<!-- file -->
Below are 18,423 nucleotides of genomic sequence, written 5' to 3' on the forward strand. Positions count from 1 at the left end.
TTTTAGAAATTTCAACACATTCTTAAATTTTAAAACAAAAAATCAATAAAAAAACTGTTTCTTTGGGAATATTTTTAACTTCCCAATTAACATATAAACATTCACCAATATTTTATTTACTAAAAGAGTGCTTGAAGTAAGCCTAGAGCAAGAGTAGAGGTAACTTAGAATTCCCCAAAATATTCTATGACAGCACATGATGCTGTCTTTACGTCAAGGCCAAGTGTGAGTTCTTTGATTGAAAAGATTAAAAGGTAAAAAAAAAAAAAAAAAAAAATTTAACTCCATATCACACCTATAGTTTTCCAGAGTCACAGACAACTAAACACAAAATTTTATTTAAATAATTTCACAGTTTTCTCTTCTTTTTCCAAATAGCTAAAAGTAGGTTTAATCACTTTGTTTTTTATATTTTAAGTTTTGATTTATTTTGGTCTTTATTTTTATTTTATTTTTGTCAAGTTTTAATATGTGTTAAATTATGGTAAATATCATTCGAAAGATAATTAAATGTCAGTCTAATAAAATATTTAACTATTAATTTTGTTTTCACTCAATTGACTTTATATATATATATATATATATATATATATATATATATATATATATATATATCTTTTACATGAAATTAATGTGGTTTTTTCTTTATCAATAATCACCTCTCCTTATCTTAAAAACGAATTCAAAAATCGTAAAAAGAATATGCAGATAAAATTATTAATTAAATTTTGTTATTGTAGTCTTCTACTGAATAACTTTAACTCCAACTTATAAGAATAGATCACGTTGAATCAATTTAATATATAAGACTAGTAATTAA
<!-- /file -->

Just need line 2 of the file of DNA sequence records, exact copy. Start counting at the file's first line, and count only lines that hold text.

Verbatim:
TTTTAGAAATTTCAACACATTCTTAAATTTTAAAACAAAAAATCAATAAAAAAACTGTTTCTTTGGGAATATTTTTAACTTCCCAATTAACATATAAACATTCACCAATATTTTATTTACTAAAAGAGTGCTTGAAGTAAGCCTAGAGCAAGAGTAGAGGTAACTTAGAATTCCCCAAAATATTCTATGACAGCACATGATGCTGTCTTTACGTCAAGGCCAAGTGTGAGTTCTTTGATTGAAAAGATTAAAAGGTAAAAAAAAAAAAAAAAAAAAATTTAACTCCATATCACACCTATAGTTTTCCAGAGTCACAGACAACTAAACACAAAATTTTATTTAAATAATTTCACAGTTTTCTCTTCTTTTTCCAAATAGCTAAAAGTAGGTTTAATCACTTTGTTTTTTATATTTTAAGTTTTGATTTATTTTGGTCTTTATTTTTATTTTATTTTTGTCAAGTTTTAATATGTGTTAAATTATGGTAAATATCATTCGAAAGATAATTAAATGTCAGTCTAATAAAATATTTAACTATTAATTTTGTTTTCACTCAATTGACTTTATATATATATATATATATATATATATATATATATATATATATATATATATCTTTTACATGAAATTAATGTGGTTTTTTCTTTATCAATAATCACCTCTCCTTATCTTAAAAACGAATTCAAAAATCGTAAAAAGAATATGCAGATAAAATTATTAATTAAATTTTGTTATTGTAGTCTTCTACTGAATAACTTTAACTCCAACTTATAAGAATAGATCACGTTGAATCAATTTAATATATAAGACTAGTAATTAA